PET Imaging of HER2-Positive Tumors with Cu-64-Labeled Affibody Molecules

  • Shibo Qi
  • Susan Hoppmann
  • Yingding Xu
  • Zhen ChengEmail author
Research Article



Previous studies has demonstrated the utility of human epidermal growth factor receptor type 2 (HER2) as an attractive target for cancer molecular imaging and therapy. An affibody protein with strong binding affinity for HER2, ZHER2:342, has been reported. Various methods of chelator conjugation for radiolabeling HER2 affibody molecules have been described in the literature including N-terminal conjugation, C-terminal conjugation, and other methods. Cu-64 has recently been extensively evaluated due to its half-life, decay properties, and availability. Our goal was to optimize the radiolabeling method of this affibody molecule with Cu-64, and translate a positron emission tomography (PET) probe with the best in vivo performance to clinical PET imaging of HER2-positive cancers.


In our study, three anti-HER2 affibody proteins-based PET probes were prepared, and their in vivo performance was evaluated in mice bearing HER2-positive subcutaneous SKOV3 tumors. The affibody analogues, Ac-Cys-ZHER2:342, Ac-ZHER2:342(Cys39), and Ac-ZHER2:342-Cys, were synthesized using the solid phase peptide synthesis method. The purified small proteins were site-specifically conjugated with the maleimide-functionalized chelator, 1,4,7,10-tetraazacyclododecane-1,4,7-tris- aceticacid-10-maleimidethylacetamide (maleimido-mono-amide-DOTA). The resulting DOTA-affibody conjugates were then radiolabeled with Cu-64. Cell uptake assay of the resulting PET probes, [64Cu]DOTA-Cys-ZHER2:342, [64Cu]DOTA-ZHER2:342(Cys39), and [64Cu]DOTA-ZHER2:342-Cys, was performed in HER2-positive human ovarian SKOV3 carcinoma cells at 4 and 37 °C. The binding affinities of the radiolabeled peptides were tested by cell saturation assay using SKOV3 cells. PET imaging, biodistribution, and metabolic stability studies were performed in mice bearing SKOV3 tumors.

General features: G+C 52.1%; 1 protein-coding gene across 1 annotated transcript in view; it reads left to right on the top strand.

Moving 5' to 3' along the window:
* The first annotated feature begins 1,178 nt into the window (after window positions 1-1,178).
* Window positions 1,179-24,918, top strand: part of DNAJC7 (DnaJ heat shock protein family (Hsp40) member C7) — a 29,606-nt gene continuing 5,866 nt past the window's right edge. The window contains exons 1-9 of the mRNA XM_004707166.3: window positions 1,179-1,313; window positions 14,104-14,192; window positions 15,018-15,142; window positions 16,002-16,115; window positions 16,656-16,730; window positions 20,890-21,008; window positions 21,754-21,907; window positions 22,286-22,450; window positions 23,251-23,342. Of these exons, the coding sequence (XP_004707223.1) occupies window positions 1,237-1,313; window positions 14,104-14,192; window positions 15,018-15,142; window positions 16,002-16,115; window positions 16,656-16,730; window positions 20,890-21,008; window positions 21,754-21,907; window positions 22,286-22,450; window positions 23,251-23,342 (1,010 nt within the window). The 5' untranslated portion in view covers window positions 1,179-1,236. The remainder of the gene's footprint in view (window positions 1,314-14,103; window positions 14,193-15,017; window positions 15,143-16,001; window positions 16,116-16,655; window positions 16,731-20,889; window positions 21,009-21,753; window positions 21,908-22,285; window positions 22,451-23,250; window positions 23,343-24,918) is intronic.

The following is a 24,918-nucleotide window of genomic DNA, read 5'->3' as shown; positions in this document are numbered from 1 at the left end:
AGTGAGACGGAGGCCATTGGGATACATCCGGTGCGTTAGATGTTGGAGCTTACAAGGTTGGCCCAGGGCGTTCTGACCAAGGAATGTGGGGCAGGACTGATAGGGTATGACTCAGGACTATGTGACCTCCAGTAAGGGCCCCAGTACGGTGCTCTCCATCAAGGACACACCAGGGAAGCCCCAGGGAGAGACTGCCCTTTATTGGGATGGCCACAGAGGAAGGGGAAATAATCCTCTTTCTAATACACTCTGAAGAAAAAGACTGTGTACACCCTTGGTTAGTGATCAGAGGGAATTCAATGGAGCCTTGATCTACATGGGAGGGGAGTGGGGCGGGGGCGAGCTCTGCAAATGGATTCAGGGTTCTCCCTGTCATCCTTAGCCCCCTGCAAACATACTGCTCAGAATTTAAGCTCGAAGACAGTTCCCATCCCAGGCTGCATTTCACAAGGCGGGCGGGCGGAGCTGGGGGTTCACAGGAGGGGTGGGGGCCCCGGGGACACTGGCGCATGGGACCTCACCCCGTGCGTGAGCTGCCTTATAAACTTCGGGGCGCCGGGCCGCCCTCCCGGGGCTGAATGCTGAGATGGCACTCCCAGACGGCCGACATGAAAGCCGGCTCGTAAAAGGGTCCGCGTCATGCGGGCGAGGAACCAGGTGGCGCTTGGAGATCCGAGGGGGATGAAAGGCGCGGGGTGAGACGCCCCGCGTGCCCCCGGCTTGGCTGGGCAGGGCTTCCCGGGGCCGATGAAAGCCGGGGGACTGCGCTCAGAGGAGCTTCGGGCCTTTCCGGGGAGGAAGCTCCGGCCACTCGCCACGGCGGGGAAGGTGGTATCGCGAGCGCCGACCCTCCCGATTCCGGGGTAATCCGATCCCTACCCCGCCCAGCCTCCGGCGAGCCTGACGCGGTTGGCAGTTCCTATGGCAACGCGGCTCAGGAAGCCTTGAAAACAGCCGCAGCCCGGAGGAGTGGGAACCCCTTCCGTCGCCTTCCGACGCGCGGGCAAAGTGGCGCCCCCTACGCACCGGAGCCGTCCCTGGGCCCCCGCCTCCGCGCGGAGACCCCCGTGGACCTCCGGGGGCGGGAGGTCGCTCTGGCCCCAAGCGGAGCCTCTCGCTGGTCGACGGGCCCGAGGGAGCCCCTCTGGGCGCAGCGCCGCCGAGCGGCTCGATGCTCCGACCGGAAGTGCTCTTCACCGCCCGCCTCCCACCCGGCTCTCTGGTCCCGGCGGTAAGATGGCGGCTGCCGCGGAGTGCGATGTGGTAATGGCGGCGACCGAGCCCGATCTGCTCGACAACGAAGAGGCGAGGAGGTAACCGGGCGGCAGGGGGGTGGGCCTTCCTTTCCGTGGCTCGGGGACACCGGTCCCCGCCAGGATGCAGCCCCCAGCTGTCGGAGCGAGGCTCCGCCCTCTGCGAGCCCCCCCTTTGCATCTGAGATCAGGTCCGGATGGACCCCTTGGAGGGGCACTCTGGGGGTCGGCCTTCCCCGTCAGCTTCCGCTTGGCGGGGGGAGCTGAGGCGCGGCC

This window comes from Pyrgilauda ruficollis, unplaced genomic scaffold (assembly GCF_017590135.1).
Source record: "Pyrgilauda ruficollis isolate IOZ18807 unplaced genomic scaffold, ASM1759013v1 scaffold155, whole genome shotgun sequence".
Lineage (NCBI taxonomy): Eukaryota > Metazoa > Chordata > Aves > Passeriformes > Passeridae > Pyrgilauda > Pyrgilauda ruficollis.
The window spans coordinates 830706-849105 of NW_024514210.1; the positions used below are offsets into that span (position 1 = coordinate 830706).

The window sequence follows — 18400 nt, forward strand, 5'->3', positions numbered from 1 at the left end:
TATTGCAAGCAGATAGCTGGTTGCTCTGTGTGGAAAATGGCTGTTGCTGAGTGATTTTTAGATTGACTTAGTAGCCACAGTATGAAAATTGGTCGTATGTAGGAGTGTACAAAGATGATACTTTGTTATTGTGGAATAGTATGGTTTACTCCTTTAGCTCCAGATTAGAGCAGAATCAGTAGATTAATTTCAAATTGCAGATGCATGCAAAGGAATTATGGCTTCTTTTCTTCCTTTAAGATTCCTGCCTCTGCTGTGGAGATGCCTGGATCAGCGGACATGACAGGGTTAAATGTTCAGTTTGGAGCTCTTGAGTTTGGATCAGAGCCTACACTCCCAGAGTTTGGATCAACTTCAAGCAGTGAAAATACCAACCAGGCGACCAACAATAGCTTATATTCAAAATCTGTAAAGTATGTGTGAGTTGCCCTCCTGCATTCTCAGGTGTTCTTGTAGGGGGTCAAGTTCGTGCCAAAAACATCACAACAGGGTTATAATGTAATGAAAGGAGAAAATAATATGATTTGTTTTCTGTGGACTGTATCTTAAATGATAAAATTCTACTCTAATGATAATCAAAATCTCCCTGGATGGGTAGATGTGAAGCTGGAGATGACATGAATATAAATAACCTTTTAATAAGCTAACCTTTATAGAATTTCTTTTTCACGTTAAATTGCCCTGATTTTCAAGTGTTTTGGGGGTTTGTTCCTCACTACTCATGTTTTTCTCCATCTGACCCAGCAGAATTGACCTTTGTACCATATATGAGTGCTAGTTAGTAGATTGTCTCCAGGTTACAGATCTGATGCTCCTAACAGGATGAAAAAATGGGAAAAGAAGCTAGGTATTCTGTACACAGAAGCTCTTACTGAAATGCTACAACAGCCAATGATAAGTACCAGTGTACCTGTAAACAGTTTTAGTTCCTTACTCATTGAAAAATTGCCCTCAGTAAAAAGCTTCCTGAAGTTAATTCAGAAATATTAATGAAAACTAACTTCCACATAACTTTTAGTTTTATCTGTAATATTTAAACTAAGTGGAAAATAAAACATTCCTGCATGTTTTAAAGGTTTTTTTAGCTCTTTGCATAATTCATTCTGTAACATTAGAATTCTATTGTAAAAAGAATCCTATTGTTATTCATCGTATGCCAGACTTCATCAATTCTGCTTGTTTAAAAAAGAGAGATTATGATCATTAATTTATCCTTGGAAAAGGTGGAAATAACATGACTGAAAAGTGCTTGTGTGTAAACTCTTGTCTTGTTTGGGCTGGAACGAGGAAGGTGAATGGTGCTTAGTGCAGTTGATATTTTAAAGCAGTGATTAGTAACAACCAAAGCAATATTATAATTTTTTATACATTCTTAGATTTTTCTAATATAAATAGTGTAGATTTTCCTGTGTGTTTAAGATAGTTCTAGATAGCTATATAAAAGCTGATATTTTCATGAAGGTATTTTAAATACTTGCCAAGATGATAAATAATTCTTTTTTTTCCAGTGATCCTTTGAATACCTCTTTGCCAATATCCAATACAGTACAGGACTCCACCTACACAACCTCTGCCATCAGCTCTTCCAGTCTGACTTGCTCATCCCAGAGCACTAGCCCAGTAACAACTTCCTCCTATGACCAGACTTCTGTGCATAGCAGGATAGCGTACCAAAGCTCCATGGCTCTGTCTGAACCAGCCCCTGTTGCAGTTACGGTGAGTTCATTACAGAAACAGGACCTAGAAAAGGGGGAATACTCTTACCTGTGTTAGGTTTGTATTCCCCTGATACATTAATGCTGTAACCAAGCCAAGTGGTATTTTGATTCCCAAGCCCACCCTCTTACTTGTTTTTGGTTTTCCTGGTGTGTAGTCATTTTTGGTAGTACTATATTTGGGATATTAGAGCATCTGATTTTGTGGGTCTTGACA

Cell uptake assays showed high and specific uptake by incubation of Cu-64-labeled affibodies with SKOV3 cells. The affinities (KD) of the PET radio probes as tested by cell saturation analysis were in the low nanomolar range with the ranking of [64Cu]DOTA-Cys-ZHER2:342 (25.2 ± 9.2 nM) ≈ [64Cu]DOTA-ZHER2:342-Cys (32.6 ± 14.7 nM) > [64Cu]DOTA-ZHER2:342(Cys39) (77.6 ± 22.2 nM). In vitro stability and in vivo metabolite analysis study revealed that all three probes were stable enough for in vivo imaging applications, while [64Cu]DOTA-Cys-ZHER2:342 showed the highest stability. In vivo small-animal PET further demonstrated fast tumor targeting, good tumor accumulation, and good tumor to normal tissue contrast of all three probes. For [64Cu]DOTA-Cys-ZHER2:342, [64Cu]DOTA-ZHER2:342(Cys39), and [64Cu]DOTA-ZHER2:342-Cys, tumor uptake at 24 h are 4.0 ± 1.0 % ID/g, 4.0 ± 0.8 %ID/g, and 4.3 ± 0.7 %ID/g, respectively (mean ± SD, n = 4). Co-injection of the probes with non-labeled anti-HER2 affibody proteins confirmed in vivo specificities of the compounds by tumor uptake reduction.


The three Cu-64-labeled ZHER2:342 analogues all display excellent HER2 targeting ability and tumor PET imaging quality. Although varied in the position of the radiometal labeling of these three Cu-64-labeled ZHER2:342 analogues, there is no significant difference in tumor and normal tissue uptakes among the three probes. [64Cu]DOTA-Cys-ZHER2:342 stands out as the most superior PET probe because of its highest affinities and in vivo stability.

Key words

PET Affibody HER2 Cu-64 Tumor 



This work was supported, in part, by the Department of Radiology, Stanford University (ZC), National Cancer Institute (NCI) 5R01 CA119053 (ZC), a fellowship from China Scholarship Council (to SQ),Tianjin Municipal Education Commission 20140512 (SQ).

Compliance with Ethical Standards

Animal studies were performed based on the protocol approved by the Stanford University Administrative Panels on Laboratory Animal Care (APLAC).

Conflict of Interest

The authors declare that they have no conflict of interest.

Supplementary material

11307_2018_1310_MOESM1_ESM.pdf (274 kb)
ESM 1 (PDF 273 kb)


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Copyright information

© World Molecular Imaging Society 2019

Authors and Affiliations

  1. 1.School of Environmental and Chemical EngineeringTianjin Polytechnic UniversityTianjinChina
  2. 2.Molecular Imaging Program at Stanford (MIPS), Department of Radiology, and Bio-X Program, Canary Center at Stanford for Cancer Early DetectionStanford UniversityStanfordUSA

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